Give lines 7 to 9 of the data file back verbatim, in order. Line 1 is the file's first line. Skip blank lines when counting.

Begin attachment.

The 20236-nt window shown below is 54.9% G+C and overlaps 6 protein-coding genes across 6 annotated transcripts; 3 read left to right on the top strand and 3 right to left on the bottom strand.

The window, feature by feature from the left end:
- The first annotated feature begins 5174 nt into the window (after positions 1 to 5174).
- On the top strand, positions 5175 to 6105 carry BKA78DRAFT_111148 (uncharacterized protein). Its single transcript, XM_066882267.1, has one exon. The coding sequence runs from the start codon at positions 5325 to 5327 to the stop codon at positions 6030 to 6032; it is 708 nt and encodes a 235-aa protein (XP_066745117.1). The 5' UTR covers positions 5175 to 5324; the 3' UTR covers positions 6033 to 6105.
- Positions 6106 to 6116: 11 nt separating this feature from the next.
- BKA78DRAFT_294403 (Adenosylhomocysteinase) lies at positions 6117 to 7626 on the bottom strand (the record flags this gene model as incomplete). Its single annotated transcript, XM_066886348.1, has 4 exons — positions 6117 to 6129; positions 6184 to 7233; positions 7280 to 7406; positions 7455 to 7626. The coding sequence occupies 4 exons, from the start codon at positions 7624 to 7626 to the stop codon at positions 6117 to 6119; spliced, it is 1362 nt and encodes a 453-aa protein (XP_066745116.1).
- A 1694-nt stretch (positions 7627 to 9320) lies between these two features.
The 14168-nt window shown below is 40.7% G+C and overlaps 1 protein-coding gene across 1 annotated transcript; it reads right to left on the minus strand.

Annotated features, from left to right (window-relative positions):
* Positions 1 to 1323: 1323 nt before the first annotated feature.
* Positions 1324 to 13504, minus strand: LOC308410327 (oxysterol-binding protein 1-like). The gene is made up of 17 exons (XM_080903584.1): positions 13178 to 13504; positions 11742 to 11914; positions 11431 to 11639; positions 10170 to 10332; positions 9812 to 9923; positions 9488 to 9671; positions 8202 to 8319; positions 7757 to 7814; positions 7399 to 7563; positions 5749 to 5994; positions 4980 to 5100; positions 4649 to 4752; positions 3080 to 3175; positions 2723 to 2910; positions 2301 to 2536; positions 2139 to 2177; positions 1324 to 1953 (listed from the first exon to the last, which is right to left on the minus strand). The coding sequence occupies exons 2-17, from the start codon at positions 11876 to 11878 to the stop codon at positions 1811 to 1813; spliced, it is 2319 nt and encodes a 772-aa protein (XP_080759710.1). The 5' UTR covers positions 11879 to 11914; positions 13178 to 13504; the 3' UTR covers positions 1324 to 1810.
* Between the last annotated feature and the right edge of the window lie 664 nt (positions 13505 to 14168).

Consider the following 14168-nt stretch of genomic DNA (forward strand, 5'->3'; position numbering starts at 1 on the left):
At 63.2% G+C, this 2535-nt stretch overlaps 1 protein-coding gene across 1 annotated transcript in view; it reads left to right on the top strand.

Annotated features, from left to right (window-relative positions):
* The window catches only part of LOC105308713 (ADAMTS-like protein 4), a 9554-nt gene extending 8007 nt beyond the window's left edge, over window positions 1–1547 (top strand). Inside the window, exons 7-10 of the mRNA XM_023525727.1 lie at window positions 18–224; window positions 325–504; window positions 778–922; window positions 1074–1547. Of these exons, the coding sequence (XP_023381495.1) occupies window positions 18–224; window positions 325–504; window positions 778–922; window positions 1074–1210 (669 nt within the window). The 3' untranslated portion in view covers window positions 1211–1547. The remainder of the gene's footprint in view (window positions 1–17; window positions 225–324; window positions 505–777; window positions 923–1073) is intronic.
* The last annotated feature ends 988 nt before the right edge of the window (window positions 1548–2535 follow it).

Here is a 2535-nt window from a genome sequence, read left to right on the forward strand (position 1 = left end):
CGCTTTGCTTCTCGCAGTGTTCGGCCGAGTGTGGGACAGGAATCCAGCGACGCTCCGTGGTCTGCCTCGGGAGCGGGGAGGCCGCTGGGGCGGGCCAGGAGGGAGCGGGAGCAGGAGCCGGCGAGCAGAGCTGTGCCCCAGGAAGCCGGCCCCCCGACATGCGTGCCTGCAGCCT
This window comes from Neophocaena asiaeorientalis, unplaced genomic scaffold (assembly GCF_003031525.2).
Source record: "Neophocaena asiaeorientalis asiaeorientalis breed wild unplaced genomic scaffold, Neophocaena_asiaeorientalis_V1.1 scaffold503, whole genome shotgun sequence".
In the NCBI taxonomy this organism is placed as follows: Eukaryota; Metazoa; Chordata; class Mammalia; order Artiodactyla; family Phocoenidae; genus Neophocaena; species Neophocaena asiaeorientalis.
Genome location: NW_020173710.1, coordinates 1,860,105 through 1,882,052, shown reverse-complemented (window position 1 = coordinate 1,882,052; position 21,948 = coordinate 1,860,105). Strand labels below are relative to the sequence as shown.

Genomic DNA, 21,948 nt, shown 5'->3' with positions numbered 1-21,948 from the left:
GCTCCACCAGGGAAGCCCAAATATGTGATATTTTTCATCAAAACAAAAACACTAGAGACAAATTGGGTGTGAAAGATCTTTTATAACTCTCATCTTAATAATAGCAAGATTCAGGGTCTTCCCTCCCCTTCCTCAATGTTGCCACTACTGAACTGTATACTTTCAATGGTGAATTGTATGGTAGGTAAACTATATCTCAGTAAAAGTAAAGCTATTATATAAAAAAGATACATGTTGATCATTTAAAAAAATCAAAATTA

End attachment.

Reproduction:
- A 1694-nt stretch (positions 7627 to 9320) lies between these two features.
The 14168-nt window shown below is 40.7% G+C and overlaps 1 protein-coding gene across 1 annotated transcript; it reads right to left on the minus strand.

Annotated features, from left to right (window-relative positions):